Excerpts from Jim Conrad's
Naturalist Newsletter

from the December 1, 2013 Newsletter issued from the Frio Canyon Nature Education Center in the valley of the Dry Frio River in northern Uvalde County, southwestern Texas, on the southern border of the Edwards Plateau, USA


This late in the season only a few common wildflowers and weeds continue to bloom; already I'm missing the pleasures of their colors and fragrances. In contrast, many grass species now are heavy with mature grains, which pleases sparrows and finches who come foraging, but mostly we've already seen those grass species.

But, in a way, this is when it gets more interesting, for now is the time to start looking for less conspicuous species, the ones that until now have escaped our notice. This week such a fugitive grass turned up and it was a pleasure meeting it. At the right you can see its frost-killed blades and stem topped with a gracefully arcing head of mature spikelets.

A close-up of the head shows that the spikelets are arranged in a panicle, which is a head in which spikelets are held on stems, or pedicels, that arise from other stems, which arise from a main stem, or maybe yet other stems. If the spikelets arose on pedicels directly from a main stem, the head would be a raceme, and if the spikelets bore no pedicels but arose from the main stem directly the head would be a spike. A closer look at this grass's panicle appears below:

Texas Tridens, TRIDENS TEXANUS, panicle

A close-up of a complete spikelet beside the remains of three other spikelets that already have dropped their grain-filled florets is shown below:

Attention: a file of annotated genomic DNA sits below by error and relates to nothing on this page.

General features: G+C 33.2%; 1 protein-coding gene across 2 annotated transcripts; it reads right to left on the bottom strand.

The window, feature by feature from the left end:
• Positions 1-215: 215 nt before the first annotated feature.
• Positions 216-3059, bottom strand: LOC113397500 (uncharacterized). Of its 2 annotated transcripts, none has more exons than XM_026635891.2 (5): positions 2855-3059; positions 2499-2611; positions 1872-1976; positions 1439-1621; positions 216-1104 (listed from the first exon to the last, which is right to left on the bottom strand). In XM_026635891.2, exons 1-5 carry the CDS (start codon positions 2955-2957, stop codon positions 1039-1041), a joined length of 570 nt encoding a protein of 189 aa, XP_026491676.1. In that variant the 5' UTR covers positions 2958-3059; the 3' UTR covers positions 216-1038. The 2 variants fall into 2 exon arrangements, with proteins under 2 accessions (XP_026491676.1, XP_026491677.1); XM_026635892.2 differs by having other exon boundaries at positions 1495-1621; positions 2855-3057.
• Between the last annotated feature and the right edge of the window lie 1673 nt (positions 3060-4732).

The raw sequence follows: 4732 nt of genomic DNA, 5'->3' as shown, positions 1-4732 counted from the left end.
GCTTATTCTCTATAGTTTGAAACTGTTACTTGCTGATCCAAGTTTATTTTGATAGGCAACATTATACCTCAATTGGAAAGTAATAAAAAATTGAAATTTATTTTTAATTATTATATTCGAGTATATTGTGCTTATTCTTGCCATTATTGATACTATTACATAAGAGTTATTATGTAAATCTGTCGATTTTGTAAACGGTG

Texas Tridens, TRIDENS TEXANUS, spikelet

That picture shows important field marks. First, a single spikelet contains six or more florets. Second, when the florets mature and fall off, they leave the spikelet's lowest two scales, or glumes, still attached to the pedicel. In many grass genera, the glumes fall off as well. A third important field mark is that the glumes are about the same length as each floret's main scale, or lemma. In many grass genera the glumes are much shorter than the lemmas, or much longer, sometimes even longer than the whole collection of florets.

Another important field mark just barely visible in the above picture is that on the top side of the spikelet still containing its florets, the tip of the lowest floret appears to end not with a sharp point, which is typical, but rather with a notch, and a very tiny spine seems to arise at the base of that notch. This is such an important and unusual feature that a floret was placed beneath the dissecting scope, to make sure I wasn't imagining things. Below, you can see a floret's scoop-shaped lemma:

Texas Tridens, TRIDENS TEXANUS, lemma

Do you see the notch at the far left? And the short, sharp spine, which actually is the lemma's midrib projecting just a little beyond the notch? Also, the single veins on each of the lemma's sides also end in tiny points, or "mucros."

Another field mark always needing attention when you don't know what genus of grass you're dealing with is the ligule, the little wall-like thing that may or may not occur where the leaf blade meets the stem. Ligules come in many forms, mostly cellophane-like or "membranous," or like a little wall of hairs. This grass's ligule is shown below:

Texas Tridens, TRIDENS TEXANUS, ligule

It's mostly hairy, but with a hint of a membranous line, which is very unusual, since usually it's one way or another, not a hybrid situation like this.

So, all these fine field marks lead us right to the Texas Tridens, TRIDENS TEXANUS, found only in southwestern Texas and adjacent arid, northeastern Mexico. This is a fine discovery, a native plant of very limited distribution. Texas Tridens is poorly documented but one source says that it often grows in the protection of shrubs and along fenced road right-of-ways. The plants I've seen have mostly occupied open places on our limestone hillside. The open places might be natural "prairie patches" or where decades ago the trees were removed but which now grasses claim.